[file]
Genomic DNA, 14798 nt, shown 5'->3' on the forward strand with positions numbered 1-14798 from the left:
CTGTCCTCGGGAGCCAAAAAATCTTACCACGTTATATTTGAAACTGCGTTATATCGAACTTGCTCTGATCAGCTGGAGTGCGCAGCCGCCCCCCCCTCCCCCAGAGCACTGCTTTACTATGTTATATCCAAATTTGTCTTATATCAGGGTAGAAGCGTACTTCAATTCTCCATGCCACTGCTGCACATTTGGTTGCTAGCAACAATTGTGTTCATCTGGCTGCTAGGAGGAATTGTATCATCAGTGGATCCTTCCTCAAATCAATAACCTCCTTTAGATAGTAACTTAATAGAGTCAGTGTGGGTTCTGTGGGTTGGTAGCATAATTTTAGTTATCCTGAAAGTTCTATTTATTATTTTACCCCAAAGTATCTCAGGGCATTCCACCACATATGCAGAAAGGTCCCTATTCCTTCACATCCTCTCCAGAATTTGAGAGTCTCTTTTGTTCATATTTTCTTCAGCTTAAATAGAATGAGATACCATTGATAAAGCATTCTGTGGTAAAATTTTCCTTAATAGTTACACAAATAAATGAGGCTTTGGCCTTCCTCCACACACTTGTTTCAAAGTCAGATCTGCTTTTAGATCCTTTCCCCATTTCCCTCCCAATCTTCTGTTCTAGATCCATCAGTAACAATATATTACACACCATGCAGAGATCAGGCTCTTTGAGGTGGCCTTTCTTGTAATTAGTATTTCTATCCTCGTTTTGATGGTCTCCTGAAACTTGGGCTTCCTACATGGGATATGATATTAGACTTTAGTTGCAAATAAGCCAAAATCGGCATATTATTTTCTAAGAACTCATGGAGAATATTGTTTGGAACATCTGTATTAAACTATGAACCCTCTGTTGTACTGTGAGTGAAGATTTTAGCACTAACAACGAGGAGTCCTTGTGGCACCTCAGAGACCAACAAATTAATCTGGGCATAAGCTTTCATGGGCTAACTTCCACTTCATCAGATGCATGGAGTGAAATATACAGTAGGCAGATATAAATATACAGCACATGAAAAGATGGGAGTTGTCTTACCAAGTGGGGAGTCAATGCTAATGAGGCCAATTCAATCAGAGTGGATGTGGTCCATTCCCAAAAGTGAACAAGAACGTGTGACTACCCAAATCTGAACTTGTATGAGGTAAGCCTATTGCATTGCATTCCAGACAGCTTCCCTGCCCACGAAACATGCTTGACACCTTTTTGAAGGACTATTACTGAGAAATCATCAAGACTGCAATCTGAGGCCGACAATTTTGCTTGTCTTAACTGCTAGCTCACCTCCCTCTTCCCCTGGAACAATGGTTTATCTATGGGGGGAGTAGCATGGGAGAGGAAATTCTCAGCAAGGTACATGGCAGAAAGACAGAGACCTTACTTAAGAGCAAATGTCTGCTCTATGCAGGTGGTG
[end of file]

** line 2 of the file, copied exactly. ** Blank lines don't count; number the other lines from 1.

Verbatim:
CTGTCCTCGGGAGCCAAAAAATCTTACCACGTTATATTTGAAACTGCGTTATATCGAACTTGCTCTGATCAGCTGGAGTGCGCAGCCGCCCCCCCCTCCCCCAGAGCACTGCTTTACTATGTTATATCCAAATTTGTCTTATATCAGGGTAGAAGCGTACTTCAATTCTCCATGCCACTGCTGCACATTTGGTTGCTAGCAACAATTGTGTTCATCTGGCTGCTAGGAGGAATTGTATCATCAGTGGATCCTTCCTCAAATCAATAACCTCCTTTAGATAGTAACTTAATAGAGTCAGTGTGGGTTCTGTGGGTTGGTAGCATAATTTTAGTTATCCTGAAAGTTCTATTTATTATTTTACCCCAAAGTATCTCAGGGCATTCCACCACATATGCAGAAAGGTCCCTATTCCTTCACATCCTCTCCAGAATTTGAGAGTCTCTTTTGTTCATATTTTCTTCAGCTTAAATAGAATGAGATACCATTGATAAAGCATTCTGTGGTAAAATTTTCCTTAATAGTTACACAAATAAATGAGGCTTTGGCCTTCCTCCACACACTTGTTTCAAAGTCAGATCTGCTTTTAGATCCTTTCCCCATTTCCCTCCCAATCTTCTGTTCTAGATCCATCAGTAACAATATATTACACACCATGCAGAGATCAGGCTCTTTGAGGTGGCCTTTCTTGTAATTAGTATTTCTATCCTCGTTTTGATGGTCTCCTGAAACTTGGGCTTCCTACATGGGATATGATATTAGACTTTAGTTGCAAATAAGCCAAAATCGGCATATTATTTTCTAAGAACTCATGGAGAATATTGTTTGGAACATCTGTATTAAACTATGAACCCTCTGTTGTACTGTGAGTGAAGATTTTAGCACTAACAACGAGGAGTCCTTGTGGCACCTCAGAGACCAACAAATTAATCTGGGCATAAGCTTTCATGGGCTAACTTCCACTTCATCAGATGCATGGAGTGAAATATACAGTAGGCAGATATAAATATACAGCACATGAAAAGATGGGAGTTGTCTTACCAAGTGGGGAGTCAATGCTAATGAGGCCAATTCAATCAGAGTGGATGTGGTCCATTCCCAAAAGTGAACAAGAACGTGTGACTACCCAAATCTGAACTTGTATGAGGTAAGCCTATTGCATTGCATTCCAGACAGCTTCCCTGCCCACGAAACATGCTTGACACCTTTTTGAAGGACTATTACTGAGAAATCATCAAGACTGCAATCTGAGGCCGACAATTTTGCTTGTCTTAACTGCTAGCTCACCTCCCTCTTCCCCTGGAACAATGGTTTATCTATGGGGGGAGTAGCATGGGAGAGGAAATTCTCAGCAAGGTACATGGCAGAAAGACAGAGACCTTACTTAAGAGCAAATGTCTGCTCTATGCAGGTGGTG